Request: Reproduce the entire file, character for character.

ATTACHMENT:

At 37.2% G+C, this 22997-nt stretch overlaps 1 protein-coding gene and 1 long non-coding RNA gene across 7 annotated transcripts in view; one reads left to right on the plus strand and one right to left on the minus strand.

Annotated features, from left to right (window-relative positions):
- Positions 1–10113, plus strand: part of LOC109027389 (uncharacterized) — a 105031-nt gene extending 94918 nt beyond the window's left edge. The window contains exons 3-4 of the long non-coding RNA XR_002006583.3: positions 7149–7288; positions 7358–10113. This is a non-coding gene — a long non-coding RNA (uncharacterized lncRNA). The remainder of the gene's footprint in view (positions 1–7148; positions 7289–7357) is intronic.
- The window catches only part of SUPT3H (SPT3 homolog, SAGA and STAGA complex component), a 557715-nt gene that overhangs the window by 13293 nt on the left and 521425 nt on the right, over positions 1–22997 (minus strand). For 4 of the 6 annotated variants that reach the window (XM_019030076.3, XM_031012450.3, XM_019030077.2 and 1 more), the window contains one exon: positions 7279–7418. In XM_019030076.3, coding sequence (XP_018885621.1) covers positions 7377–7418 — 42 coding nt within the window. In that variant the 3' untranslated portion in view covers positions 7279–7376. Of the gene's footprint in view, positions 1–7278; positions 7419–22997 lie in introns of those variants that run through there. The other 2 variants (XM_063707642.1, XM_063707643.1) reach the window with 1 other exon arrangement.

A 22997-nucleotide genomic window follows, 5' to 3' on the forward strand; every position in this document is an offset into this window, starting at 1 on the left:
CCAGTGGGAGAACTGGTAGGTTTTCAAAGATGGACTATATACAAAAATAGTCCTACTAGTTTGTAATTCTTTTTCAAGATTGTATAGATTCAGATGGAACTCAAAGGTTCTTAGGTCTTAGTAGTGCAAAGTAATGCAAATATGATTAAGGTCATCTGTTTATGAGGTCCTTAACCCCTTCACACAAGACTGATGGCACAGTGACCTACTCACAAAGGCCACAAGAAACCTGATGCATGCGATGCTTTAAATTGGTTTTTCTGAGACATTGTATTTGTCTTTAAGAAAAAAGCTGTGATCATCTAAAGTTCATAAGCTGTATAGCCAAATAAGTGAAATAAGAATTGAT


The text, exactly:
At 37.2% G+C, this 22997-nt stretch overlaps 1 protein-coding gene and 1 long non-coding RNA gene across 7 annotated transcripts in view; one reads left to right on the plus strand and one right to left on the minus strand.

Annotated features, from left to right (window-relative positions):
- Positions 1–10113, plus strand: part of LOC109027389 (uncharacterized) — a 105031-nt gene extending 94918 nt beyond the window's left edge. The window contains exons 3-4 of the long non-coding RNA XR_002006583.3: positions 7149–7288; positions 7358–10113. This is a non-coding gene — a long non-coding RNA (uncharacterized lncRNA). The remainder of the gene's footprint in view (positions 1–7148; positions 7289–7357) is intronic.
- The window catches only part of SUPT3H (SPT3 homolog, SAGA and STAGA complex component), a 557715-nt gene that overhangs the window by 13293 nt on the left and 521425 nt on the right, over positions 1–22997 (minus strand). For 4 of the 6 annotated variants that reach the window (XM_019030076.3, XM_031012450.3, XM_019030077.2 and 1 more), the window contains one exon: positions 7279–7418. In XM_019030076.3, coding sequence (XP_018885621.1) covers positions 7377–7418 — 42 coding nt within the window. In that variant the 3' untranslated portion in view covers positions 7279–7376. Of the gene's footprint in view, positions 1–7278; positions 7419–22997 lie in introns of those variants that run through there. The other 2 variants (XM_063707642.1, XM_063707643.1) reach the window with 1 other exon arrangement.

A 22997-nucleotide genomic window follows, 5' to 3' on the forward strand; every position in this document is an offset into this window, starting at 1 on the left:
CCAGTGGGAGAACTGGTAGGTTTTCAAAGATGGACTATATACAAAAATAGTCCTACTAGTTTGTAATTCTTTTTCAAGATTGTATAGATTCAGATGGAACTCAAAGGTTCTTAGGTCTTAGTAGTGCAAAGTAATGCAAATATGATTAAGGTCATCTGTTTATGAGGTCCTTAACCCCTTCACACAAGACTGATGGCACAGTGACCTACTCACAAAGGCCACAAGAAACCTGATGCATGCGATGCTTTAAATTGGTTTTTCTGAGACATTGTATTTGTCTTTAAGAAAAAAGCTGTGATCATCTAAAGTTCATAAGCTGTATAGCCAAATAAGTGAAATAAGAATTGAT